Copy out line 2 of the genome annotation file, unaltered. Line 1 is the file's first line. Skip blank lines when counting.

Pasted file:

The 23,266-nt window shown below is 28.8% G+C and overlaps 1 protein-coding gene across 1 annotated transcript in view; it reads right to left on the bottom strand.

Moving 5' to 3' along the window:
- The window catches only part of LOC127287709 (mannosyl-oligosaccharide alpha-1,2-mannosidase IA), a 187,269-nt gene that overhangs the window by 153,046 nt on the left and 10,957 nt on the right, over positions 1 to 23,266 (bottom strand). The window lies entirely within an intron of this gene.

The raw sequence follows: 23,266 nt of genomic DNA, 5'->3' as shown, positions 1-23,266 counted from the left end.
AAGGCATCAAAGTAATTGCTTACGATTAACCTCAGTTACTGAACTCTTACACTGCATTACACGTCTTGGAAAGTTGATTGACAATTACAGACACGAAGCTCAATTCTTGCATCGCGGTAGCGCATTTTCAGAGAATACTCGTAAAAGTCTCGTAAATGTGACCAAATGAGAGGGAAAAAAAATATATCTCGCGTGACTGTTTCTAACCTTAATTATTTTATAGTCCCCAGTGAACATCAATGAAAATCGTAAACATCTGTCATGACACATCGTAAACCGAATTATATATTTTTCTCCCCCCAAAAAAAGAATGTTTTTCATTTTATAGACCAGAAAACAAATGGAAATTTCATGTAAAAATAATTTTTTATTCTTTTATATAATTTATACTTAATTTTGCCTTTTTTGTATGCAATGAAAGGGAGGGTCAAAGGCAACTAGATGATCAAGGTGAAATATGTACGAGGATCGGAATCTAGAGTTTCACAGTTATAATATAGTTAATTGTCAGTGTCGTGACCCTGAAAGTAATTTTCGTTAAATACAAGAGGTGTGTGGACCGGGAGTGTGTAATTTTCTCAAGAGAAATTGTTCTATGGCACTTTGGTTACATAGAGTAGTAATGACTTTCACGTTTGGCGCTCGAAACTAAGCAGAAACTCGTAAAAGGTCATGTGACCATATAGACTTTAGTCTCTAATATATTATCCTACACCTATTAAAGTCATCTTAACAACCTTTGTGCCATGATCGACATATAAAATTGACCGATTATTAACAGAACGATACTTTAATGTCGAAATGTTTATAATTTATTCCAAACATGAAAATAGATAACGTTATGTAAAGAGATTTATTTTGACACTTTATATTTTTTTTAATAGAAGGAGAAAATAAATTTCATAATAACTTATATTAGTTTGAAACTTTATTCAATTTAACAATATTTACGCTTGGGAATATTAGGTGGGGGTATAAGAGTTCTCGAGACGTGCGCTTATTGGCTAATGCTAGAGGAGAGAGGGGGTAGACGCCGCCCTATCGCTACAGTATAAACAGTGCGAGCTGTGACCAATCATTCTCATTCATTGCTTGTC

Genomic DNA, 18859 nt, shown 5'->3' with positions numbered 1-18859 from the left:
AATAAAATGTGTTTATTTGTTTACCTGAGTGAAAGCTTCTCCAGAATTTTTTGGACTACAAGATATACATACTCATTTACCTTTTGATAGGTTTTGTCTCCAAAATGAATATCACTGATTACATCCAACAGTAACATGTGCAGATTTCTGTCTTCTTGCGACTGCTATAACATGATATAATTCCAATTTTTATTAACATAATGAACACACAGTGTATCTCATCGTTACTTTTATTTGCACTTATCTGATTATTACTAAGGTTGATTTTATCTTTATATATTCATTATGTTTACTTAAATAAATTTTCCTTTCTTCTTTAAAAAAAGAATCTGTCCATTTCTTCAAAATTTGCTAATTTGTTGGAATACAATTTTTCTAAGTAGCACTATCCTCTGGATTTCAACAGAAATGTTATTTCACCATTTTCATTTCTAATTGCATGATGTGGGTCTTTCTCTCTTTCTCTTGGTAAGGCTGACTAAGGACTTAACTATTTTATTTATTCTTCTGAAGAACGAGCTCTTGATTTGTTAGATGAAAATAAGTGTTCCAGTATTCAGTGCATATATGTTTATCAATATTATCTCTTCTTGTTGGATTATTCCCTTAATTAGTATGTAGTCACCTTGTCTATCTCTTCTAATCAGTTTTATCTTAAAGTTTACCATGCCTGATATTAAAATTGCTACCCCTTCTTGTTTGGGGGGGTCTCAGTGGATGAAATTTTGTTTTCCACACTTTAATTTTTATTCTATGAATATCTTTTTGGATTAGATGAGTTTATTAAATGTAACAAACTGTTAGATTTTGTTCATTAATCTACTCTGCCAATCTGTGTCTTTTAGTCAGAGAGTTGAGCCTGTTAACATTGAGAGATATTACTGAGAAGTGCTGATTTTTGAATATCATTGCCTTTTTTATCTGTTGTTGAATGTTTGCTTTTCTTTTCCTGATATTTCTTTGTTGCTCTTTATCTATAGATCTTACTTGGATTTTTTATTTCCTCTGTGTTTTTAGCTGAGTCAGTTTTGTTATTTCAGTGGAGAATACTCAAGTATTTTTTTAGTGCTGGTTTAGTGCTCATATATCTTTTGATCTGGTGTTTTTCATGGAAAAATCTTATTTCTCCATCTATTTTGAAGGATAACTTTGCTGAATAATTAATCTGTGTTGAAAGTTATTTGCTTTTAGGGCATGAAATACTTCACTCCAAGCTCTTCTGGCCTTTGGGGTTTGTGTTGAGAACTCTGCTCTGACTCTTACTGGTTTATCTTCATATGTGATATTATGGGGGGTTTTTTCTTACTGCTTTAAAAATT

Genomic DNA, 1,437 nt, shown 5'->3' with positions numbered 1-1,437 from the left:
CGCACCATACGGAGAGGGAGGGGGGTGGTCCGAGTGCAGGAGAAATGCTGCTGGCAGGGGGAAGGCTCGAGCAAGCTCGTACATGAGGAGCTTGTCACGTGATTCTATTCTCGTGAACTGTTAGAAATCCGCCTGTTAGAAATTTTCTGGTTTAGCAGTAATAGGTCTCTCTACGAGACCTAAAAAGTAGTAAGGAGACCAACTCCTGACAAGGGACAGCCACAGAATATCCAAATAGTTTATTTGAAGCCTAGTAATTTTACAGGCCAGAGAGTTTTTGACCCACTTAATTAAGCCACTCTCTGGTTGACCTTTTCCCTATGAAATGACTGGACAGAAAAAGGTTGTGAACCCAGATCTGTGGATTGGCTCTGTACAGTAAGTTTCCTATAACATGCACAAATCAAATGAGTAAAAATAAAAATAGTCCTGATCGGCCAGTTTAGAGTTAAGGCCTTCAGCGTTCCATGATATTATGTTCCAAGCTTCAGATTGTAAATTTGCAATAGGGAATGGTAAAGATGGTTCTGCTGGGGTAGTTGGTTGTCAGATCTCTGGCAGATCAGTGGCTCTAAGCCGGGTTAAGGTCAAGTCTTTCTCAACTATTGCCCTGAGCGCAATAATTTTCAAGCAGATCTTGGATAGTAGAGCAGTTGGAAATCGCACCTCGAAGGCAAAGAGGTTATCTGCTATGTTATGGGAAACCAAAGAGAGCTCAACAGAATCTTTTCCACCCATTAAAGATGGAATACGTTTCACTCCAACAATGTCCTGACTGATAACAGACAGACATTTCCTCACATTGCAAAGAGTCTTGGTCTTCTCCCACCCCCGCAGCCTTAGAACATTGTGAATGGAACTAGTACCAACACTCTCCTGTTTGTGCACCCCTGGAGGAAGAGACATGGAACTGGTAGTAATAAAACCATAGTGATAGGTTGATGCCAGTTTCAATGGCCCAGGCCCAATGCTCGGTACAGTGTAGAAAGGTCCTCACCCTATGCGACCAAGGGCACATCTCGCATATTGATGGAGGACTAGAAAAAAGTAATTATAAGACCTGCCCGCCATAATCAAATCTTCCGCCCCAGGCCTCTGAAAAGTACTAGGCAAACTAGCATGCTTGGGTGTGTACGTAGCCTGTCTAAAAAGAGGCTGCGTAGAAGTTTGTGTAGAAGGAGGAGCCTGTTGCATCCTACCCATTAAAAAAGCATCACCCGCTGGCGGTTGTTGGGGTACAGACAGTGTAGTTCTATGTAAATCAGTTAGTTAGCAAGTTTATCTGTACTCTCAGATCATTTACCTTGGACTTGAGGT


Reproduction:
Moving 5' to 3' along the window: